Aug 17, 2017

UPDATED:

Good news, ladies: Our days of wearing high heels at work are over. Plus we get sitting breaks!

Senator Nancy Binay applauded the Department of Labor and Employment (DOLE) last Aug. 15 for imposing a policy that would stop companies from requiring female workers to wear high-heeled shoes at work.

The order took effect last Monday, Sept. 11.

Binay said that the policy “will provide Filipino workers [who are] suffering long hours of standing on high heels without breaks with much-needed respite.” She acts as a chairperson of the Senate Committee on Social Justice, Welfare and Rural Development and also said that it’s “simply unfair” for female workers to be forced to wear high heels without rest periods as it can expose them to various health hazards.

According to the Associated Labor Unions-Trade Union Congress of the Philippines, the new policy covers occupations such as ‘promodizers’ in supermarkets, waitresses, hotel and restaurant receptionists, flight attendants, and those on the production line in food and electronics manufacturing.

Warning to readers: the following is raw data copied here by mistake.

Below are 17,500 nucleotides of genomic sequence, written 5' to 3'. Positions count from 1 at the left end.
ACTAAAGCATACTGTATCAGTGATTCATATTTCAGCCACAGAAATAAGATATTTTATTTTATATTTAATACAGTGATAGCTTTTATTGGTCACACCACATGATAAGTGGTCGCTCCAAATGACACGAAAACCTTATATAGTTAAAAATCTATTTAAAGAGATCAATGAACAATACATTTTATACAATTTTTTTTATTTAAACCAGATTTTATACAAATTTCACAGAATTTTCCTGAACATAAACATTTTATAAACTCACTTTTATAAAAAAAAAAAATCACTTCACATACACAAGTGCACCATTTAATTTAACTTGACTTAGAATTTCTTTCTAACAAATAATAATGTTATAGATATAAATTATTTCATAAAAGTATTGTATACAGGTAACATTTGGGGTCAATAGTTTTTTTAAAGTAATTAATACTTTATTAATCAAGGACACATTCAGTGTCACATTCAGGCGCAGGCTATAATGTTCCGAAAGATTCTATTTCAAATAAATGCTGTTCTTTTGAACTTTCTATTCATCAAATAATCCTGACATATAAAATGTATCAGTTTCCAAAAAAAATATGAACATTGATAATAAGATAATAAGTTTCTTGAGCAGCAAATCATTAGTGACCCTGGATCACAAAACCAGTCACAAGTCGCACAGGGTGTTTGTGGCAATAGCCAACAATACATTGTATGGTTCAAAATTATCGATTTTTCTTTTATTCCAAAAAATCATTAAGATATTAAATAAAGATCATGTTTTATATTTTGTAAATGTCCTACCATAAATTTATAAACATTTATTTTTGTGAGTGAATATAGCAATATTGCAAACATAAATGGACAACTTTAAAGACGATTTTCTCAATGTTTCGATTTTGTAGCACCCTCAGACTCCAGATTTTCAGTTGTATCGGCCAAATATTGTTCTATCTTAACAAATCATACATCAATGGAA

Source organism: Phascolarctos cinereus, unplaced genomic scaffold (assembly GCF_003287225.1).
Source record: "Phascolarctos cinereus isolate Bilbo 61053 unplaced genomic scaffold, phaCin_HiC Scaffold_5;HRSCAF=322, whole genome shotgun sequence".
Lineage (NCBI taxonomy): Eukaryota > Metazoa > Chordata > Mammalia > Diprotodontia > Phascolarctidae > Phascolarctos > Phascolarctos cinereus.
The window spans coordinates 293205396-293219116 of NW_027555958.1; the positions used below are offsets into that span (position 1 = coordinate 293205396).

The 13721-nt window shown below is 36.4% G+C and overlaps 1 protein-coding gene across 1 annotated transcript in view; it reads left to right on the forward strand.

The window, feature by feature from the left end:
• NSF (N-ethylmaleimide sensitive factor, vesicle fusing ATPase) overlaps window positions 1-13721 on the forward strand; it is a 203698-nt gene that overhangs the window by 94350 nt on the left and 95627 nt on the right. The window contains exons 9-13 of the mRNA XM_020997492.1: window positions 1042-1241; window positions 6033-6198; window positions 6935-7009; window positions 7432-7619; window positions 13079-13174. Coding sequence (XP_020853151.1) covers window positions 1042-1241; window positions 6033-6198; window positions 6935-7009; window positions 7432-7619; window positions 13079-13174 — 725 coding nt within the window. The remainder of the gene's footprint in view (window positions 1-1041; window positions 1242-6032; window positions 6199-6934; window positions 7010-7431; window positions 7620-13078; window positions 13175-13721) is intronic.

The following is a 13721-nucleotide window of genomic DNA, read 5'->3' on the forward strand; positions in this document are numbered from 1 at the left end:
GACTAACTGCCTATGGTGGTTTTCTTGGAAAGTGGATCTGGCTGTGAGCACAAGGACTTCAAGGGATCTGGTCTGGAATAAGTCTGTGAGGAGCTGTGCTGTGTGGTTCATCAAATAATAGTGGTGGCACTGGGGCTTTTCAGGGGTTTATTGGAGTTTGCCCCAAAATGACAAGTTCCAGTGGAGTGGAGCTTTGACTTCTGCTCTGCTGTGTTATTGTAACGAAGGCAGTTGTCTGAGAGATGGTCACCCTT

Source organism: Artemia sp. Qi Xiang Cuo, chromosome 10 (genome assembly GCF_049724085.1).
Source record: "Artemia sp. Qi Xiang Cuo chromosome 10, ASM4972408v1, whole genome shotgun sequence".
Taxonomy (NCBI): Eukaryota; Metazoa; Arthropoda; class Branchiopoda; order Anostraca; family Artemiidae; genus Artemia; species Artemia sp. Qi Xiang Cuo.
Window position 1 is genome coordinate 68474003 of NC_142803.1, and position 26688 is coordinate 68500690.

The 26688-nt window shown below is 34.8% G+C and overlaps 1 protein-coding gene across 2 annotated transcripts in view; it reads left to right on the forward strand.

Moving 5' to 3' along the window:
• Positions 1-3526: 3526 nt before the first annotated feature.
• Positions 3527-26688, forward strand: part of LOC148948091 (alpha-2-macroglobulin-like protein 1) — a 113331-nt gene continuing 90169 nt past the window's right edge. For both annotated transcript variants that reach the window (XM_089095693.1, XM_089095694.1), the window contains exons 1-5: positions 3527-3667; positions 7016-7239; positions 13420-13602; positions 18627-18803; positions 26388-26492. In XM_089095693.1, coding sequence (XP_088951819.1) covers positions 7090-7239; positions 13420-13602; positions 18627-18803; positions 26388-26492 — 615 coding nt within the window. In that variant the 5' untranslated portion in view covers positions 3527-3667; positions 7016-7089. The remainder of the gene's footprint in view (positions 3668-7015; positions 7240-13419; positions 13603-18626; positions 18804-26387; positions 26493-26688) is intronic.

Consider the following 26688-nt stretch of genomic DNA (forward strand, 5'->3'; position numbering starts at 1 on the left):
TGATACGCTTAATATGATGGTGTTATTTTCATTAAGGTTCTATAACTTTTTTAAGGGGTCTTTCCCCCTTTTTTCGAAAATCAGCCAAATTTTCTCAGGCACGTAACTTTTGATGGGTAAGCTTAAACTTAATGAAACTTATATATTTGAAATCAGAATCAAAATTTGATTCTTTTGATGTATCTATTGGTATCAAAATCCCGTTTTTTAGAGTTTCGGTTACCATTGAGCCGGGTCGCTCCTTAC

Joint pain, sprained ankles, and shortened achilles tendon are some of the adverse effects of wearing high-heeled shoes.

“We require establishments to provide short breaks for sales ladies. They should have time to flex or rest their feet to eliminate fatigue or stress. They should be provided with comfortable seats,” said Labor Secretary Silvestre Bello III.

DOLE also required establishments and employers to set up appropriate flooring and mats made of wood or rubber to lighten the impact of prolonged standing.

The cost of wearing high heels

Unlike sneakers or flats, heels lack proper shock absorption. When you wear heels, it prevents your foot from rotating as you walk since they’re forced in an unbending position. This causes the knee to absorb the impact of every step, which then leads to joint pain. Another downside to wearing heels is that it causes lower back pain. Heels usually cause your pelvis to push forward, placing huge pressure on the lower back.

“I don’t think I can’t give up heels. What do I do?”

If you can’t give up wearing heels (and I don’t think we should, either), there are lots of alternatives such as opting for a platform heel, which raises the balls of your feet as well as the heel, removing any additional pressure. You can also use orthopedic pads to give your shoes more support so you can walk more comfortably. Also, trendy styles like mules and slingbacks have their flats counterparts, so maybe you can go for that instead of buying a pair of pointed toe pumps that you can only walk in for a few hours or less.

TAGS: Department of Labor and Employment Dole fixture heels high heels Nancy Binay nolisoliph women women in the workplace